The :"prudential" arguments are so strong and so overwhelming--involving, as they do, racist discrimination against minorities, "cruel and unusual" punishments (amounting, some suspect, to torture), and very great amounts of evidence that the innocents are too frequently executed, and that prosecutors rush to judgment and convictions without doing complete investigations (as in the mounting evidence that the Oklahoma City bombing involved more suspects than Timothy McVeigh)--that that they AMOUNT to a "valid moral objection." All punishments but capital punishment are subject to modification and are, therefore, legitimate because they do not tread on God's prerogative, but capital punishment is the deification of the State. Catholic moral theology "develops," and, in the instance of so-called "capital punishment" that "development" is slowly but surely concluding, according to the "sensus fidelium," and the OPINIONS of, now, three popes, that it is judicial murder.
Martin Eble
2 years 6 months ago
The immorality of racial discrimination and torture are not prudential judgments. The morality of capital punishment is settled Catholic teaching, and therefore its proper use cannot be considered deification of the State. Development of teaching involves expanding and building on the teaching which precedes, and therefore something which reverses settled teaching is impossible via the "sensus fidelium" or any other means. Improving the justice system is a laudable, and apparently necessary, goal. Making it an injustice system by eliminating the very possibility of levying a proportionate punishment for the most heinous of crimes is not. The personal opinion of three, or three dozen, Popes does not constitute a teaching.
Robert Lewis
2 years 6 months ago
You, sir, are deifying the Catholic Church, not Jesus Christ, with this rubbish: "... something which reverses settled teaching is impossible..." Something which reverses the traditional teaching of the Catholic Church, in order to align the Church more closely to the teachings and the will of the Savior is blessed and sanctifying. What I'm curious to know from you is this: what will you do when this pope or the next one declares, as a TEACHING OF THE MAGISTERIUM, not an "opinion," that judicial murder is incompatible with genuine Christian doctrine? Will you retreat to the coven which you apparently already belong to--the Protestant American sect somewhere in Texas, for whom "capital punishment" is, apparently, one of the most vital elements of their religion, almost a sacrament?
Martin Eble
2 years 6 months ago
When the Church teaches, it teaches from the Deposit of Faith, which is the revelation given to it at its founding in sacred Scripture and Tradition and which is itself infallible. Therefore, any genuine teaching of the Church cannot be reversed. There cannot be a teaching in the morrow that God is not Triune, or that abortion is moral, or that incest is blest. It is settled Catholic teaching from the ordinary Magisterium that (a) that if the guilty party's identity and responsibility have been fully determined the State has the right to inflict the death penalty and that (b) the State has the right and duty to inflict punishment proportionate to the gravity of the offense. The misunderstanding is understandable given the erroneous statements being made by people who one would think would know better, including some bishops, but as the Protestant Revolt demonstrated, error is not restricted to laymen or the uneducated.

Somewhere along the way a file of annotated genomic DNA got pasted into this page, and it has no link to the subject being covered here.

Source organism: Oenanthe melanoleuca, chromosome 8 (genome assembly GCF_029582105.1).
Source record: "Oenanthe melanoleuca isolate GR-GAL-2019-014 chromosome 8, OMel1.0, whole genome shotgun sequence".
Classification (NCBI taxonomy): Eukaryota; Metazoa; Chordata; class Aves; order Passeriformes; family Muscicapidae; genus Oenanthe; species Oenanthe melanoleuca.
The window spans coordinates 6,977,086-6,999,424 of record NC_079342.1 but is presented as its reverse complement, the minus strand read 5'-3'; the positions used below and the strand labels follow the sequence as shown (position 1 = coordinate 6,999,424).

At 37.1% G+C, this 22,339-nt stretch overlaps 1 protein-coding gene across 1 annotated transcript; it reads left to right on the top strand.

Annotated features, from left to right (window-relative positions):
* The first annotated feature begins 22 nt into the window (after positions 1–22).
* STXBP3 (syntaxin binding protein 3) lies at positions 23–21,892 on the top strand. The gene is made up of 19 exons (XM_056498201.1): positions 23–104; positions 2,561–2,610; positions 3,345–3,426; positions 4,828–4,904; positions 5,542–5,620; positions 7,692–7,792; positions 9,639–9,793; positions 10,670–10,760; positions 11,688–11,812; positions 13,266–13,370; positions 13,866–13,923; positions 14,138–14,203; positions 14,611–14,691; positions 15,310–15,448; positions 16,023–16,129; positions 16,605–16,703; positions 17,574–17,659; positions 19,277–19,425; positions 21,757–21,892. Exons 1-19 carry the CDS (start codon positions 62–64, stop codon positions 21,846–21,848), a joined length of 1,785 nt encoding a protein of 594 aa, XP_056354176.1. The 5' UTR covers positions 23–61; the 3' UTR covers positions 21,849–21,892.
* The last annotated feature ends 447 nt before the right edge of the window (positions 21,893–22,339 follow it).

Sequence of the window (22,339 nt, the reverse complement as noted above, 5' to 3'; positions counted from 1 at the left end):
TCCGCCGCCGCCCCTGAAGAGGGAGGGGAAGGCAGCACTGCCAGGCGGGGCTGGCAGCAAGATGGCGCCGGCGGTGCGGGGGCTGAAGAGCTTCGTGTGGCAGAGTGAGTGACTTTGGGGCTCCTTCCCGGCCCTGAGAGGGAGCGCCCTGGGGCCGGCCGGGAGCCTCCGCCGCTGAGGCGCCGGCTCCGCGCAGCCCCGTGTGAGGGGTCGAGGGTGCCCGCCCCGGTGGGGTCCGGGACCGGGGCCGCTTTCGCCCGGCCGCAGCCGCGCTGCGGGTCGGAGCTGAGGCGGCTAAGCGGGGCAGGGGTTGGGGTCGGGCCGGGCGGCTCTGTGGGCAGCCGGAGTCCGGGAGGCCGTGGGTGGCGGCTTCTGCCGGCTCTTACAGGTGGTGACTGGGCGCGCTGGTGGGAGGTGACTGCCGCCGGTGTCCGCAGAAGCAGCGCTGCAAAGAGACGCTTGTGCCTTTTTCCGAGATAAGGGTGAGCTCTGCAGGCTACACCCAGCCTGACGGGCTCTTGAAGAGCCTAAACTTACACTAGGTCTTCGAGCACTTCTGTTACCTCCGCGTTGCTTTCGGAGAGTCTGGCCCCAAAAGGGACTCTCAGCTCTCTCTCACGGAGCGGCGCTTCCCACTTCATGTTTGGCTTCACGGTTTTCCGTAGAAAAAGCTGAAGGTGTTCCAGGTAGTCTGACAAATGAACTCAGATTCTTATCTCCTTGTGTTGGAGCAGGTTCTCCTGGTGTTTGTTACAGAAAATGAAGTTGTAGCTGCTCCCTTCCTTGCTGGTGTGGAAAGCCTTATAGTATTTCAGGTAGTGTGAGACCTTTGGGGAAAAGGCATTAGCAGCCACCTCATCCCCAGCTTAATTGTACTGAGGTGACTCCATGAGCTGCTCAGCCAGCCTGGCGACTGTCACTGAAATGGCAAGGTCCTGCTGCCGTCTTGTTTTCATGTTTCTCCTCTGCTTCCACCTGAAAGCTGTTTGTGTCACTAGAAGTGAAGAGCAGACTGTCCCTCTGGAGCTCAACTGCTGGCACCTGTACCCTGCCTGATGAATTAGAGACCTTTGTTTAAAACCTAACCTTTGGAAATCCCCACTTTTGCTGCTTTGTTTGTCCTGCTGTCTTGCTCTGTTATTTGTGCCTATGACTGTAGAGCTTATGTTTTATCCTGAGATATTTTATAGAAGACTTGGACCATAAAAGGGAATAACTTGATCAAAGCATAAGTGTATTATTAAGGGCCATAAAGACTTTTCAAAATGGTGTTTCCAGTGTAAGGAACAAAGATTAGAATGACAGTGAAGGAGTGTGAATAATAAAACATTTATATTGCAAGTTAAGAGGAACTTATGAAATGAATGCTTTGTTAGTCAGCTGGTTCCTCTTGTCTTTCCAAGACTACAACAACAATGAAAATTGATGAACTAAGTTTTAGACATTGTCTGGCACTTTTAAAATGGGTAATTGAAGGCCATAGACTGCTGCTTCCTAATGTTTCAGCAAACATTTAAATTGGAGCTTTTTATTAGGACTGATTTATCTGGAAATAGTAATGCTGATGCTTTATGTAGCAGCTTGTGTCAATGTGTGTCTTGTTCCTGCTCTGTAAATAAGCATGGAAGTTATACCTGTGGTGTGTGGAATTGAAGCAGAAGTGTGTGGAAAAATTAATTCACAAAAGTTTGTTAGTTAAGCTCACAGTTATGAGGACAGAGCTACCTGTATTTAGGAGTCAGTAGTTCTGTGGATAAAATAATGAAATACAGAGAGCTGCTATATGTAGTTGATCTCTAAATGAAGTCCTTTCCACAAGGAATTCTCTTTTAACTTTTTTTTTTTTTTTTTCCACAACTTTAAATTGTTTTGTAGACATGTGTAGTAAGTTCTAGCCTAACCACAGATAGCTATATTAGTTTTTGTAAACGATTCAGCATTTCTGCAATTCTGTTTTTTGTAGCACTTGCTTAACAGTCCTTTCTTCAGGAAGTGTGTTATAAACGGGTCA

Robert Lewis
2 years 6 months ago
As three recent popes have taught, capital punishment is NO LONGER "proportionate to the offense" when it is no longer necessary to protect the populace from evildoers. It was never "proportionate" ontologically, even in the past, because the prerogative belongs to God, not to the state. However, it was NECESSARY, because there was, in many cases, no other way to protect the commonweal. Now there are scores of other ways, and, therefore, it has BECOME illegitimate. This, I predict, is the position that the Magisterium is DEVELOPING.
Martin Eble
2 years 6 months ago
Opined, not taught; defense and protection of people's safety from an aggressor is only one of four reasons for levying a punishment; retributive justice is a duty of the State - supported both by Scriptures and the natural law - and is independently a reason for levying a punishment; what constitutes a punishment proportionate to the gravity of the offense is a prudential judgment, one which belongs to the competent civil authority, not the Pope or one or more bishops; a position which purports to reverse a settled teaching of the ordinary and universal Magisterium (cf. Second Vatican Council, Dogmatic Constitution on the Church Lumen Gentium 25, 2) cannot be a legitimate development.
Robert Lewis
2 years 6 months ago
Popes have a right and a duty to "opine" on "prudential judgments," and the OPINION that the last three have been gradually "developing" (and which will, I'm quite sure, be turned into a "teaching," just as the ones on slavery, clerical celibacy and so-called "Scriptural inerrancy" regarding heliocentrism and origin of species were) most likely will be that capital punishment is, in most cases, NO LONGER "proportionate to the offense" when so many alternative punishments and reparations are available. "Development" of the hidden imperative of Sacred Scripture as it is informed by science is absolutely legitimate in the non-fundamentalist Roman Catholic tradition, and ABSOLUTE "retributive justice," which cannot be modified, belongs to GOD, not to some deified State.
J Cabaniss
2 years 6 months ago
Capital punishment will never be declared an intrinsic evil; it will always be acknowledged as a right of the State.
The death penalty is not intrinsically evil. Both Scripture and long Christian tradition acknowledge the legitimacy of capital punishment under certain circumstances. The Church cannot repudiate that without repudiating her own identity. (Archbishop Chaput)
Indeed.
Why should we condemn a practice that all hold to be permitted by God? We uphold, therefore, what has been observed until now, in order not to alter the discipline and so that we may not appear to act contrary to God’s authority. (Pope St. Innocent I)
Beth Cioffoletti
2 years 6 months ago
And then there is the whole dilemma of the business of Capital Punishment. Like the Prison Industry, there are vast networks of judges, lawyers, attorneys, paralegals, secretaries, phone companies, who profit, financially, from the ongoing legal procedures that go with condemning a person to die. All at the taxpayer's expense and in the interest of "protecting" us. It's like a death penalty lobby, everyone feeding off the teat of death.